Harris receives the first dose of Moderna vaccine on camera
(Sourced from PTI)
The US Vice President-elect Kamala Harris has received the first dose of the Moderna COVID-19 vaccine live on television as part of efforts to build public trust in the inoculation process Harris and her husband Doug Emhoff were administered the vaccine at United Medical Center in Washington, DC, a week after President-elect Joe Biden received the COVID-19 vaccine.
"Let's do it," Harris said before she received her shot on Tuesday. Harris described the process as "relatively painless." She added, "It's about saving your life, the life of your family members, and the life of your community." "I trust scientists who created and approved this vaccine. So I urge everyone, when it is your turn, get vaccinated," Harris said.
Earlier, US President-elect Joe Biden and his wife, Jill Biden, received their first doses of the Pfizer-BioNtech coronavirus vaccine on December 21 at Christiana Hospital in Newark, Delaware. Current Vice President Mike Pence was administered the vaccine at an on-camera event the week prior to Biden. Biden and Harris staggered their vaccinations at the recommendation of medical experts, according to transition spokesperson Jen Psaki.
The news organization Cable News Network (CNN) said that the reason for such a recommendation could be that if Biden and Harris reported any side effects, such as a headache or fever, they would not experience them on the same day.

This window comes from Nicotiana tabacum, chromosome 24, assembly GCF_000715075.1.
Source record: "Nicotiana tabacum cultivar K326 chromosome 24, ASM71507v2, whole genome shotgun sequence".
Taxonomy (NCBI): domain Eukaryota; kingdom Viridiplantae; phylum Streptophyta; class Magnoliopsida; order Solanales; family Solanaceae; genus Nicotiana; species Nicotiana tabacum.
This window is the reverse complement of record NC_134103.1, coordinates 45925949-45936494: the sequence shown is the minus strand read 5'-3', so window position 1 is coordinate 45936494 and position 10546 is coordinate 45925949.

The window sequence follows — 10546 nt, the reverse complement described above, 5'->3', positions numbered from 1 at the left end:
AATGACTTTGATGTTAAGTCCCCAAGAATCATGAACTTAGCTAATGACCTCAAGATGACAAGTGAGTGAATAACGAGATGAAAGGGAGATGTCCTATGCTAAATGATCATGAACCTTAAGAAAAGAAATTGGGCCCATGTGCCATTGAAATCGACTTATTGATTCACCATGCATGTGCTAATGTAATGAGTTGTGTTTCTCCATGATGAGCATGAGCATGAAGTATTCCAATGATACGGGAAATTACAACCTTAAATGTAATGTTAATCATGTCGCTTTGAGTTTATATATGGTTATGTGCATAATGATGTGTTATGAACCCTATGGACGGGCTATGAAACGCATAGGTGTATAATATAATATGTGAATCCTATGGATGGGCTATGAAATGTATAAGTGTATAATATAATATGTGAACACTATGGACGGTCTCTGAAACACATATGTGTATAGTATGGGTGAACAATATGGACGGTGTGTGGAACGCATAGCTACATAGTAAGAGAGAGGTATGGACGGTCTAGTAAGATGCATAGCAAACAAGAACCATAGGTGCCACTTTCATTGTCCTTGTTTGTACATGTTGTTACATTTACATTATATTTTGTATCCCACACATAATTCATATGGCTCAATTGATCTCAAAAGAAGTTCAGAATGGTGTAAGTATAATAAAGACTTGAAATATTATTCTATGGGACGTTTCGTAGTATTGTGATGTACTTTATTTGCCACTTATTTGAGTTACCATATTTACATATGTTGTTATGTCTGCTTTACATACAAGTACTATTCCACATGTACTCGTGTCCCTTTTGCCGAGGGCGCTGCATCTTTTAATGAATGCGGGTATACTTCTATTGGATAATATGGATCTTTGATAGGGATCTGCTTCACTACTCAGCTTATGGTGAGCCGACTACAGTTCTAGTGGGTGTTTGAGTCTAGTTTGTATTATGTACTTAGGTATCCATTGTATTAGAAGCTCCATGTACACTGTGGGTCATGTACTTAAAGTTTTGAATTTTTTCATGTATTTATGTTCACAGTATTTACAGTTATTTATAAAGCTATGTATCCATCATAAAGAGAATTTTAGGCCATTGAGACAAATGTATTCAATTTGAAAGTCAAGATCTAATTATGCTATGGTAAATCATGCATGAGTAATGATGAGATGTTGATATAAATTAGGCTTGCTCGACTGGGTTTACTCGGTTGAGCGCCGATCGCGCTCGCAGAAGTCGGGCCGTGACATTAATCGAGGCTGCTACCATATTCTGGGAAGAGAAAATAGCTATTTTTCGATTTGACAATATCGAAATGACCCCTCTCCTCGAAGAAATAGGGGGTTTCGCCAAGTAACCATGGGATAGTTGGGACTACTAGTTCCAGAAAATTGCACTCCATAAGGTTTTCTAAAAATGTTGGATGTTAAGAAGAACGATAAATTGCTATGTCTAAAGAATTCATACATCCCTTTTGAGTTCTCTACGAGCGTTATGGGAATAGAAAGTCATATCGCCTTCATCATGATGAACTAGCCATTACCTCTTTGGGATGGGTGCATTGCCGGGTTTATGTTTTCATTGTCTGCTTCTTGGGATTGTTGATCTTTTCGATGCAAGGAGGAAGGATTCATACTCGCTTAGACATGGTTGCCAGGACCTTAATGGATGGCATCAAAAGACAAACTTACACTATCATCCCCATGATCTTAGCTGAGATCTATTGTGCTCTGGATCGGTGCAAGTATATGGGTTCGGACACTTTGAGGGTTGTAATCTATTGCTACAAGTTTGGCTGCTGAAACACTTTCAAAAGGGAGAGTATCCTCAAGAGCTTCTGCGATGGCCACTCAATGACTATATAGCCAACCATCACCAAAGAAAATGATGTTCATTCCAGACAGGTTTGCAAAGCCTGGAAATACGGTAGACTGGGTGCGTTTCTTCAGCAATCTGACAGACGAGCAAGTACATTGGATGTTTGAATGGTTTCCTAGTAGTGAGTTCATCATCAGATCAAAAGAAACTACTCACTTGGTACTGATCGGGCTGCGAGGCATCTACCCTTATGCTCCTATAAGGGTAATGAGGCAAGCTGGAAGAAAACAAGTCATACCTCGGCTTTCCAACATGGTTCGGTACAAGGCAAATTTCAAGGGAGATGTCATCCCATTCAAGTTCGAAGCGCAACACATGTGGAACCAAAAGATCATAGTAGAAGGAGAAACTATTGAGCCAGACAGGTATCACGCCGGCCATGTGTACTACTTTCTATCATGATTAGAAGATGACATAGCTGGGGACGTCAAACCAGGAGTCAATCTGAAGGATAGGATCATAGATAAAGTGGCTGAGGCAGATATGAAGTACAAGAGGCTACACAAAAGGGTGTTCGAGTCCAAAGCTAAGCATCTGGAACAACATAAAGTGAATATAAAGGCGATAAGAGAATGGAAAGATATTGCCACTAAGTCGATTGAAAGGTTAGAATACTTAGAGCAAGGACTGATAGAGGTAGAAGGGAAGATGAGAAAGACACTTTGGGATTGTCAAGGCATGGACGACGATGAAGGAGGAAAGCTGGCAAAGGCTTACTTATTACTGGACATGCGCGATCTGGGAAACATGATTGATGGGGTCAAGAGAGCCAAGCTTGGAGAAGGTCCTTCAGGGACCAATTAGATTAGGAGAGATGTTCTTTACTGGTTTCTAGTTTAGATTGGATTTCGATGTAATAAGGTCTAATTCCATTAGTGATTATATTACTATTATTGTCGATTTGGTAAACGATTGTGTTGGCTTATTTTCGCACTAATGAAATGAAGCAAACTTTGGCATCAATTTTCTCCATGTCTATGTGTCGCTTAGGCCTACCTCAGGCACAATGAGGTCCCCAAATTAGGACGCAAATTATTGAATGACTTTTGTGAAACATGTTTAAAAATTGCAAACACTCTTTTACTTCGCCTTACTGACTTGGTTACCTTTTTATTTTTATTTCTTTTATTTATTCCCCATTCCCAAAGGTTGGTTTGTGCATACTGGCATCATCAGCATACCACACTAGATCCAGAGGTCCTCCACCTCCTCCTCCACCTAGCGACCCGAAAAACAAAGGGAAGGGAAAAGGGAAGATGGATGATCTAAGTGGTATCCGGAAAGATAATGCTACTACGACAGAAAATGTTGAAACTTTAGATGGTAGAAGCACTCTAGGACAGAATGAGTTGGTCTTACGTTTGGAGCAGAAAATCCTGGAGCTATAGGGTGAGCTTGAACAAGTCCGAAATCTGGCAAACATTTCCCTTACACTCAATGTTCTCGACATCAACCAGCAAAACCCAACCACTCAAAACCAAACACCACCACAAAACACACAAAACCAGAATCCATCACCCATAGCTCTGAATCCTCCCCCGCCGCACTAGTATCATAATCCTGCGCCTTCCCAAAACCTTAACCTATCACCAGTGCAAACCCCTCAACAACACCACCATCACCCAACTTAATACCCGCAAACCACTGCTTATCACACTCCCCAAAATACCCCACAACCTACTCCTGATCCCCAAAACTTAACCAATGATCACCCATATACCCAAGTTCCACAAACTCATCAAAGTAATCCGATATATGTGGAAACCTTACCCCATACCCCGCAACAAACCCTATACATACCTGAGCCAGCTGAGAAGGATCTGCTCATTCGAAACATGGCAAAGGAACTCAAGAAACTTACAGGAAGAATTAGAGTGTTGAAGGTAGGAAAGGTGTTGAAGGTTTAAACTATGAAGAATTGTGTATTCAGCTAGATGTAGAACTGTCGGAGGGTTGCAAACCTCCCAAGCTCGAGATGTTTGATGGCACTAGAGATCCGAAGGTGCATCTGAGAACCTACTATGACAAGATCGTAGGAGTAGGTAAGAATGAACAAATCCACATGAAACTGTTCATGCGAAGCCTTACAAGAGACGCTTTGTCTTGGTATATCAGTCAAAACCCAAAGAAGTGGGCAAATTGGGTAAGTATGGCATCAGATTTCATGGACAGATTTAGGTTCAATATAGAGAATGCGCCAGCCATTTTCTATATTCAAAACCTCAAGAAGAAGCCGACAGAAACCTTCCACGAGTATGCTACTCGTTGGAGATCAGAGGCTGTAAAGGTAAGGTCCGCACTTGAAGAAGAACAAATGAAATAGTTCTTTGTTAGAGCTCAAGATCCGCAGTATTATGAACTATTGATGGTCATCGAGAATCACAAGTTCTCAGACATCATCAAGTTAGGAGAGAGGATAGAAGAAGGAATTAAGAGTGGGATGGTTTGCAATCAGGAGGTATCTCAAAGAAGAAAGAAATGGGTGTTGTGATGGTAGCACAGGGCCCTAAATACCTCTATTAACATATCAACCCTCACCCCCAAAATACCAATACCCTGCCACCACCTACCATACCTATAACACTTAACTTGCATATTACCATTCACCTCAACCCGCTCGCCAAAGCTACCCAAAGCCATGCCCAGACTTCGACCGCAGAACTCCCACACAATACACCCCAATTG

Many elected officials and doctors have received coronavirus vaccines on camera to show that the shots are safe. Several key members of Congress have also been inoculated, including House Speaker Nancy Pelosi and Senate Majority Leader Mitch McConnell. Last week, Health and Human Services Secretary Alex Azar and Dr. Anthony Fauci, Director of the National Institute of Allergy and Infectious Diseases, received Moderna's vaccine.
The US Food and Drug Administration (FDA) has granted emergency use authorization to Pfizer-BioNTech and Moderna COVID-19 vaccines. Both vaccines have shown similar efficacy levels of nearly 95%, and require two doses administered several weeks apart. The ongoing coronavirus pandemic has claimed the lives of more than 335,000 in the US.